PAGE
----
Currently, you may choose from coupe options like the athletic F8 Tributo, the powerful 812 Superfast, the relatively practical 2+2 GTC4Lusso, and the 488 Pista, but 2021 models include exciting options like the stunning SF90 Stradale and the luxurious Roma. If you prefer the wind in your hair, choices include the Portofino M and the newest offering, the SF90 Spider; still, these inherently compromised drop-top machines are phenomenal to drive.

2021 Ferrari Cars and Prices

As you can well imagine, when looking at one of the best and most exciting carmakers on the planet, none of the Ferrari cars on sale right now are cheap, but the cost is well worth it. Each one features its own unique selling point, with the various types each aiming to serve up something different. At the moment, the current model year range is made up predominantly of two-seater coupes and convertibles, but there is a solitary four-seater still available and the future holds a Purosangue SUV too. Ferrari prices start at over $200,000, but some will have an MSRP that will set you back over half a million dollars. If you really want to throw money down the drain, there are also the Monza SP1 and Monza SP2 speedsters, but these are not street-legal in the US.

Model Power Engine Base Price
Ferrari 296 GTB 819 hp 3.0L Twin-Turbo V6 Plug-in Hybrid $360,900
Ferrari Monza SP1 800 hp 6.5L V12 Gas $1,800,000
Ferrari Purosangue TBC TBC TBC
Ferrari Roma 611 hp 3.9L Twin-Turbo V8 Gas TBC
Ferrari Portofino M 611 hp 3.9L Twin-Turbo V8 Gas $244,713
Ferrari 488 GTB 661 hp 3.9L Twin-Turbo V8 Gas $262,647
Ferrari F8 Tributo 710 hp 3.9L Twin-Turbo V8 Gas $276,550
Ferrari 812 Competizione TBC TBC TBC
Ferrari SF90 Stradale 986 hp 4.0L Twin-Turbo V8 Plug-in Hybrid $625,000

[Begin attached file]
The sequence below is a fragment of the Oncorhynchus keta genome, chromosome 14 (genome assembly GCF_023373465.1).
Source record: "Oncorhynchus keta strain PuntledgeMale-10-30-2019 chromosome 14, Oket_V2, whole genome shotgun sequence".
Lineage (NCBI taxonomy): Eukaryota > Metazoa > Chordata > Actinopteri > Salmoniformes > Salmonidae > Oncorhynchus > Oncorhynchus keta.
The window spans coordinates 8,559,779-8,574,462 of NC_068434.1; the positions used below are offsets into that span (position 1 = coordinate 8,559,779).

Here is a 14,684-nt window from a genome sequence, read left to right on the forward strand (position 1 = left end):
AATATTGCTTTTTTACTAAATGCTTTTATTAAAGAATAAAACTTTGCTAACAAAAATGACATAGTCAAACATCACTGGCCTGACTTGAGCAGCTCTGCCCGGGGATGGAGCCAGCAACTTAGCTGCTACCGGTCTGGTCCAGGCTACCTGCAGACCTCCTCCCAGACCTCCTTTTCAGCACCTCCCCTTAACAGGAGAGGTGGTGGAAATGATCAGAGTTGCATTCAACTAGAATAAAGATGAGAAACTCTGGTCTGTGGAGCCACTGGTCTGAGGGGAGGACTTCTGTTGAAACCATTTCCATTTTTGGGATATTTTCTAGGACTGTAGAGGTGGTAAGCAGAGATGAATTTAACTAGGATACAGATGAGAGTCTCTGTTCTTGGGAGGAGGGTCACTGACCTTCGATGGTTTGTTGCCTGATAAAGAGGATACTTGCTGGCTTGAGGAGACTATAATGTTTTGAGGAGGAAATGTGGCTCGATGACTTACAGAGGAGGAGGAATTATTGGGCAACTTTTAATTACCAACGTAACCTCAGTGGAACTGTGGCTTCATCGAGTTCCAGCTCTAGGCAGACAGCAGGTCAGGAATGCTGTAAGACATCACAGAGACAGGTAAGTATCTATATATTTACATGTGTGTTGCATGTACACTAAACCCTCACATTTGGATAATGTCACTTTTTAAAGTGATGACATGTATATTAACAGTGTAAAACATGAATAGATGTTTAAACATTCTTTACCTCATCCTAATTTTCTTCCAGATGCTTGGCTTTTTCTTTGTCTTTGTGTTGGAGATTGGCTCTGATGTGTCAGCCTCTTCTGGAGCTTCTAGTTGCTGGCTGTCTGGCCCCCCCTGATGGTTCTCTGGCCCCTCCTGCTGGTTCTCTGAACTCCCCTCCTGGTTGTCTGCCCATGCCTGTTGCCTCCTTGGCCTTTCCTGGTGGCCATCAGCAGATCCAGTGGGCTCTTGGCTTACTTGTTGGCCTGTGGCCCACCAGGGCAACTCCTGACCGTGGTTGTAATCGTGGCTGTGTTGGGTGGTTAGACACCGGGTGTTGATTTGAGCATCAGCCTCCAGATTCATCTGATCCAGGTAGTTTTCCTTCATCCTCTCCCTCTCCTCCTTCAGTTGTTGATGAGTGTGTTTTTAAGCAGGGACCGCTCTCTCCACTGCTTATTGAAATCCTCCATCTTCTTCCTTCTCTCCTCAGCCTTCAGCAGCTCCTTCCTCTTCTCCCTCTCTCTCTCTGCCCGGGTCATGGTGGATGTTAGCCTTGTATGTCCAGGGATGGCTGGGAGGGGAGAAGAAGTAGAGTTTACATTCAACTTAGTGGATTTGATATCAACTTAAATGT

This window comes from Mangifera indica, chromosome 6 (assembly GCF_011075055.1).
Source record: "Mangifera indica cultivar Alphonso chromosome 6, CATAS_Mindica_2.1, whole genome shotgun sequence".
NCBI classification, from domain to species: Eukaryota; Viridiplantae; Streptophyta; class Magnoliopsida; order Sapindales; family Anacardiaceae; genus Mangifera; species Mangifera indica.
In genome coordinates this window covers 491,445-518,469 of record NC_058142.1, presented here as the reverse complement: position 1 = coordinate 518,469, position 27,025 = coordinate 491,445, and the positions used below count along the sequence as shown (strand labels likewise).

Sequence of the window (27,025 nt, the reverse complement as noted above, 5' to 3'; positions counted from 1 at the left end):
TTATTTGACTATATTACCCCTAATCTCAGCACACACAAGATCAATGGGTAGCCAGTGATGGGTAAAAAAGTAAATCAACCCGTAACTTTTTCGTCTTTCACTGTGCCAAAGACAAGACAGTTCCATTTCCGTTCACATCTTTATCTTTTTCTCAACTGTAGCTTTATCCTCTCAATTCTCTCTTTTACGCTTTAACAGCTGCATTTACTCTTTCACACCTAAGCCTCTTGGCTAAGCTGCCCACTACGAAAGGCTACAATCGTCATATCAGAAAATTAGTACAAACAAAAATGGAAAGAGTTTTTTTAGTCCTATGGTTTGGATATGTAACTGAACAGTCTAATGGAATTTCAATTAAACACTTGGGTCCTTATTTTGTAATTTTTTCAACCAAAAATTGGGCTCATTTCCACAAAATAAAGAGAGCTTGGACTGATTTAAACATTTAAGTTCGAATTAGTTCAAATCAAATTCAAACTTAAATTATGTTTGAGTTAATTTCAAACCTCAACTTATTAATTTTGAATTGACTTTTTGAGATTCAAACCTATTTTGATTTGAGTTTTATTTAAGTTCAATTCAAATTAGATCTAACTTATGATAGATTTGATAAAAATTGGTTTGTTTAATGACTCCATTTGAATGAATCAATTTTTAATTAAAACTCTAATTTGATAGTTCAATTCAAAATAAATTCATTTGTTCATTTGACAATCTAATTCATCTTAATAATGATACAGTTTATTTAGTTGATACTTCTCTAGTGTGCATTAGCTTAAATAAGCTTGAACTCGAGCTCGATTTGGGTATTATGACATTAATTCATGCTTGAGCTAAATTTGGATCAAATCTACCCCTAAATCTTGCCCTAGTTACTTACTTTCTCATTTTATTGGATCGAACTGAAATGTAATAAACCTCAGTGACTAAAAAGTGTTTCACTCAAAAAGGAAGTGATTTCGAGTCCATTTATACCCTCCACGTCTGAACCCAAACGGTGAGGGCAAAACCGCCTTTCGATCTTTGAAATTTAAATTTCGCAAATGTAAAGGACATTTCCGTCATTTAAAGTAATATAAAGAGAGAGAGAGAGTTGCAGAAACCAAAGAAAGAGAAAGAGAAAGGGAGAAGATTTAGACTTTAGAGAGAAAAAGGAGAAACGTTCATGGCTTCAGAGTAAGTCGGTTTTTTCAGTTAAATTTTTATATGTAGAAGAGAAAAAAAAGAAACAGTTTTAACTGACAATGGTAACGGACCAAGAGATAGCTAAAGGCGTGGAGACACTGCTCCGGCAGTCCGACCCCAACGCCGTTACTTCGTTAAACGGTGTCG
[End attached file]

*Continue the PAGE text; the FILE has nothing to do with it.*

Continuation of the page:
Ferrari GTC4Lusso 680 hp 6.3L V12 Gas $300,000

New Ferrari Models

The most exciting new Ferrari at the moment is the SF90, available as either a coupe or convertible, but as extraordinary as this 2021 Ferrari iteration is, a new type of Ferrari vehicle is coming soon, and it’s one that will offend the purists but delight the most family-oriented buyers. This new car is not a car at all, but rather an SUV called the Purosangue, and it will soon join a specific niche of hyper-luxurious and ultra-expensive lifestyle cruisers. Its specs will make it one of the heaviest Ferraris ever, but it will also be one of the most-used Maranello machines too. As such, a new level of attention will be given to the reliability of Ferrari engines, and reviews and ratings will focus more on usability than performance - something that is not the norm for the marque.

FAQs

What does the most expensive Ferrari cost?

Currently, the SF90 Stradale hybrid supercar is the priciest Ferrari, with a base price of $625,000. However, Maranello is working on a replacement for the incredible LaFerrari hypercar, and this model will undoubtedly cost in excess of a million bucks.

What is the best Ferrari?

There really is no such thing as a bad Ferrari these days. The prestige and elegance of the badge made up for any inadequacies and still felt unique. Nevertheless, we’d put our money on the SF90 as the ultimate sports car with incredible performance and near-perfect proportions. If you prefer more drama, the sound of the 812’s 789-horsepower naturally aspirated 6.5-liter V12 channels the true spirit of Ferrari.

Is Ferrari going to replace the LaFerrari?

Yes, but when it will arrive and what it will be called are yet to be determined - keep an eye out for our review of any new Ferrari releases.

Does Ferrari still make a car with a manual gearbox?

Sadly not. Unless you are wealthy enough to commission a one-off exclusive model, Ferrari will only make a flappy-paddle automatic with all its cars.
Buy Used Ferrari Models

Ferrari News

See More Articles
Back
To Top